The Sugar Creek militiamen called themselves the “Democratic Rangers.” Said to be Democrats, its members took an oath to support the United States Constitution and the State of Iowa — but with a twist. They reportedly “would resist the draft … shoot any Marshal or officer who would come for them … and assist the rebels if they should come into Iowa.”
The fifty or so Democratic Rangers drilled twice in September 1864. Many of them carried arms. In mid-September, Provost-Marshal Mathews issued draft notices to three of them, requiring them to appear in Grinnell by September 30. One draftee, Joseph Robertson, said that if he were forced into the army, he would “shoot the officers.”
Democratic Ranger Michael Gleason, a native of Ireland, said he was “not in favor of forcing men to fight in a nigger war.” He bragged that “if the Marshals came to Sugar Creek Township to take men, he was ready to help kill them.” He added, “If the Marshals came into Sugar Creek township to take men out, he … had plenty of backing.”
The draft deadline passed, and on October 1, Provost Marshal.Mathews sent Deputy Marshal John L Bashore and Special Agent Josiah M. Woodruff to locate and arrest three draft deserters. Bashore and Woodruff rode a buggy into Sugar Creek, unaware that the Democratic Rangers planned to drill that afternoon.
The marshals began looking for draft-deserter (and South Carolina native) Samuel A. Bryant. Two brothers, John and Joe Fleener, rode up to the marshals, opened fire, and killed one instantly. A third bushwhacker, Irish native Michael Gleason, ran up and started hitting the surviving marshal in the head with a rifle. Someone shot Gleason in the leg during the melee. The Fleeners rode away, never to be seen again. A local man found Gleason and Marshal Bashore. The dying marshal identified his killers (and Gleason as an assailant), and he said bushwhackers (who “had sworn resistance to the draft”) had come directly from the drilling site.
Provost Marshal Mathews suspected the murders were planned and that all Democratic Rangers were accessories to the crime. He called up militias from Grinnell and Montezuma and asked Governor Stone for help. Mathews set up roadblocks into Grinnell, and he sent militiamen to capture the Fleeners, Gleason, and the draft-deserters.
Three days later, Governor Stone arrived, passing out new Springfield rifles to the militiamen, who rode off to arrest the remaining Democratic Rangers. Grinnell militiamen bagged six Colt revolvers, a pistol, a horse pistol, 15 rifles, eight shotguns, and ammunition. They also arrested 16 men.
The editor of the Burlington Weekly Hawk-Eye, a Republican paper, assumed the worst. He wrote, “The Unionists of Poweshiek are naturally a good deal stirred up, and if the long-threatened Copperhead war is now to begin, they are ready.” He also demonized leading Democrats as being “armed and ready, with murder in their hearts … but waiting the opportunity to deluge the country in blood. Our safety is in their cowardice and want of opportunity.”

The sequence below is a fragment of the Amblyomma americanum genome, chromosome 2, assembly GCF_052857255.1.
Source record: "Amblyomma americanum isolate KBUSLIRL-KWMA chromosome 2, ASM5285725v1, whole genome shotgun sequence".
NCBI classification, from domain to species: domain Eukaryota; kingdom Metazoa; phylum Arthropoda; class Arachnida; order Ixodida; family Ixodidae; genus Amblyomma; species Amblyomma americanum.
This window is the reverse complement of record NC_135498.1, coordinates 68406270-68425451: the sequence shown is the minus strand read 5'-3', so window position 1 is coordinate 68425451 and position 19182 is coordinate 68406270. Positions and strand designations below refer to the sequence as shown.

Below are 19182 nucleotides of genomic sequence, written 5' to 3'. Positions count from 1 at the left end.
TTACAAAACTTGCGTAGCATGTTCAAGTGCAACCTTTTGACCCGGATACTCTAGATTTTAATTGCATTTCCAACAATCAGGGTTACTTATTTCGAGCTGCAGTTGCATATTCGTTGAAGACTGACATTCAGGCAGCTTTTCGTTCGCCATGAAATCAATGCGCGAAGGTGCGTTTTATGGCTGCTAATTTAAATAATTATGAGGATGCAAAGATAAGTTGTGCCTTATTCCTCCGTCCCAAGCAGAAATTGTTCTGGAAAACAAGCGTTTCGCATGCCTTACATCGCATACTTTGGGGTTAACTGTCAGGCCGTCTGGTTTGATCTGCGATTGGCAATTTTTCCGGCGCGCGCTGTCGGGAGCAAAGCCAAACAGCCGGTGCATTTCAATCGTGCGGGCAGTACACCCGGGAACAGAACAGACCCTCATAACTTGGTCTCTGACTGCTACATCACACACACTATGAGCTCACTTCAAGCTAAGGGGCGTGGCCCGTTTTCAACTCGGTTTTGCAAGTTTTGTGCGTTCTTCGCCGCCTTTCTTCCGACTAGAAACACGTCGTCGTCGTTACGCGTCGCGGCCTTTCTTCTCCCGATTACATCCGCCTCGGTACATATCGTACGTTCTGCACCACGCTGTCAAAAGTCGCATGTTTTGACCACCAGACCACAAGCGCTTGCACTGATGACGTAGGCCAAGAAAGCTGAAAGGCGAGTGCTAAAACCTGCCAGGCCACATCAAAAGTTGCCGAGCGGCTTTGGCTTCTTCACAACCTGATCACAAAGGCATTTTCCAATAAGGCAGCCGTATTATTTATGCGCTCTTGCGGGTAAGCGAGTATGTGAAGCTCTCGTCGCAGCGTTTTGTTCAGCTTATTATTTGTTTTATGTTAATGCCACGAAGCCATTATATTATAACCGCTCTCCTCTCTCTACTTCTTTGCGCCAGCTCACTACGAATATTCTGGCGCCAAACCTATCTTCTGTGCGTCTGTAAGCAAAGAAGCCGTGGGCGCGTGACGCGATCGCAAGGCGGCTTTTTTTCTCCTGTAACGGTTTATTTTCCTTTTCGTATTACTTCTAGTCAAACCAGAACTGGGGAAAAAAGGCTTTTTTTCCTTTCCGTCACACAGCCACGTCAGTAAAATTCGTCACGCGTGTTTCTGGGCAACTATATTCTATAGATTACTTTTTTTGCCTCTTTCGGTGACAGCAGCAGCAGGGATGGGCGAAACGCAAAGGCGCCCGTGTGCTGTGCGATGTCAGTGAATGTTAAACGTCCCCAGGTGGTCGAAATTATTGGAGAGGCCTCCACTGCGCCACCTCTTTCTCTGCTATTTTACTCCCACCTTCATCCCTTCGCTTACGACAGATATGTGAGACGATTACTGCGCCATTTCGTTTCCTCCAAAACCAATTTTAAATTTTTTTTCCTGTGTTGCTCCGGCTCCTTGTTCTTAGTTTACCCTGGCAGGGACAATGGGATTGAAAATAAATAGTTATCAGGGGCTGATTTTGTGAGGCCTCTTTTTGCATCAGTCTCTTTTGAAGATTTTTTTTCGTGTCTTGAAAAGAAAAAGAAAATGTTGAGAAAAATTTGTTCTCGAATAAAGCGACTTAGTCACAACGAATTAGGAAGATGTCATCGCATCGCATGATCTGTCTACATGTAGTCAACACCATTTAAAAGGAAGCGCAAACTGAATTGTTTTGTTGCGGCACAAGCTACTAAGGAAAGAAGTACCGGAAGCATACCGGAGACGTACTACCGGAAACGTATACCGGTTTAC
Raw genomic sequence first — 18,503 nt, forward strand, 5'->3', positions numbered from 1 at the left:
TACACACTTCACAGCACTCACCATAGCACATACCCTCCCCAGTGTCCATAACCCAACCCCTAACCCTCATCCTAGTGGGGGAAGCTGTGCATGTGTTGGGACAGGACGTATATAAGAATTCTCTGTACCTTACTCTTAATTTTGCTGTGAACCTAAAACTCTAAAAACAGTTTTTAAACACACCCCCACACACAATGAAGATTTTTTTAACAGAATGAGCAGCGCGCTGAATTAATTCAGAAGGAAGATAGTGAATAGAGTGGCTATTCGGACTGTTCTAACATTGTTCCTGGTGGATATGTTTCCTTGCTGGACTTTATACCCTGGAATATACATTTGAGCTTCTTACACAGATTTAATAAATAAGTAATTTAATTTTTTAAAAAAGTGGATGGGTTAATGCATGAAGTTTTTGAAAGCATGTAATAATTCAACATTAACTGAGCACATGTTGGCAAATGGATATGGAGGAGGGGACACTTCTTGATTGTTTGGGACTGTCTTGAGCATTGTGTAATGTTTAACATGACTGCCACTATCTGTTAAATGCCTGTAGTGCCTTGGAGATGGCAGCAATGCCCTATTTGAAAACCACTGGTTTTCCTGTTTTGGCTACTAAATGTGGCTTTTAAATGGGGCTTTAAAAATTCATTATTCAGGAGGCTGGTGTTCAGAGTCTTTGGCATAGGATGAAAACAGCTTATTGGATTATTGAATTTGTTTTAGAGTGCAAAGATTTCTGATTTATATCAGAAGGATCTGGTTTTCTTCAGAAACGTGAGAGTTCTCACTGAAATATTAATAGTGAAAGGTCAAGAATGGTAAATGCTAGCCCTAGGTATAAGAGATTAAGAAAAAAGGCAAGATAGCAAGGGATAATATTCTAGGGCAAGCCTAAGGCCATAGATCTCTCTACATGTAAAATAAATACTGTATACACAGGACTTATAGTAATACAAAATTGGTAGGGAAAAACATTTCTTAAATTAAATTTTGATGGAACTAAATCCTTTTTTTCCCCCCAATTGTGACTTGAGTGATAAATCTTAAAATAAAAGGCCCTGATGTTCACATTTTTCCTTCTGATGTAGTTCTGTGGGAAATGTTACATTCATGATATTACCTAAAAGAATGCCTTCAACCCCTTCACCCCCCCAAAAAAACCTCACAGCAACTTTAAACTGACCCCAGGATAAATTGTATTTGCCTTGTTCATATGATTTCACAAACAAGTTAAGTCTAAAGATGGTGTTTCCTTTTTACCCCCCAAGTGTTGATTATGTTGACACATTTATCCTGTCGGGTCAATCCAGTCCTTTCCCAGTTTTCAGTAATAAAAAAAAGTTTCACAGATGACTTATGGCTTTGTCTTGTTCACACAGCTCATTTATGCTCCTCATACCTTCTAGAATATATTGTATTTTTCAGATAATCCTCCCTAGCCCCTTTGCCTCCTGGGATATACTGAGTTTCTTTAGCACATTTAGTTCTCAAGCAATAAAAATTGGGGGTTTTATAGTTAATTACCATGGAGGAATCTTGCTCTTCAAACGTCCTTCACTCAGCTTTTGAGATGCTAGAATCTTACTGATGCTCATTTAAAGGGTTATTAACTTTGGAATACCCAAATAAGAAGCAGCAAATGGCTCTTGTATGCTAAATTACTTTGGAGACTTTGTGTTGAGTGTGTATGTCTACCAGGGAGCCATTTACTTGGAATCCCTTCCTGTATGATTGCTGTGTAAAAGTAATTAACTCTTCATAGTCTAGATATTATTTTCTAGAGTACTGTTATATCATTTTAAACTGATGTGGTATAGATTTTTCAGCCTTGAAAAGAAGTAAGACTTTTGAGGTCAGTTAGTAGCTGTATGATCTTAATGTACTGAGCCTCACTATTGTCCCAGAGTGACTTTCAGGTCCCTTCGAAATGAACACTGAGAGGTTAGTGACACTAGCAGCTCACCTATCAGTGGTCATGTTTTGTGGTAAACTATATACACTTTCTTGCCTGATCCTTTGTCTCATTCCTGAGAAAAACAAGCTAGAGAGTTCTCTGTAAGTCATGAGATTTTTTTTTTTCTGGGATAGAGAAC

The Montezuma Republican editor made political hay, calling Poweshiek County Democratic leaders “more guilty in the sight of God, and more deserving of punishment, than the three men who committed the murder[s].”
The evidence suggests that the Fleeners murdered the marshals to keep their uncle Joseph Robertson from being impressed into the U.S. Army. Gleason, on the other hand, was a Democratic Ranger who expressed drunken bravado (about the marshals) to the Fleeners. He unwittingly stepped into a nightmare that spun out of control. The Democratic Rangers as a group just happened to be drilling the day of the murders.
Authorities in 1867 released every Democratic Ranger except Michael Gleason, who was tried and sentenced to death by hanging. President Andrew Johnson commuted his sentence to life in prison, where Gleason died in 1875. The Fleeners escaped justice.
Tempers and emotions had dissipated by 1911, and Sugar Creek Township’s odious Copperhead reputation faded. Poweshiek County historian Leonard F. Parker wrote that the former Democratic Rangers “were evidently misled. We are glad to accord them an honorable place among good citizens since that unfortunate hour in 1864 … The war is over. Neighborly relations have been restored.”
David Connon has studied pre-war and war-time Iowa for the past 15 years. A bleary-eyed veteran researcher, he has found that primary sources sometimes lead to rich stories. He has documented 76 Iowa residents who left that state and served the Confederacy. He shares some of their stories on a blog, Confederates from Iowa: Not to Defend, but to Understand. The blog also delves into the Iowa Underground Railroad, the Iowa home-front, war-time violations of civil liberties, and book reviews. He speaks to audiences across the state through the Humanities Iowa Speakers Bureau, and he works as a historical interpreter at Living History Farms. He has a master’s degree in Education from Northern Illinois University.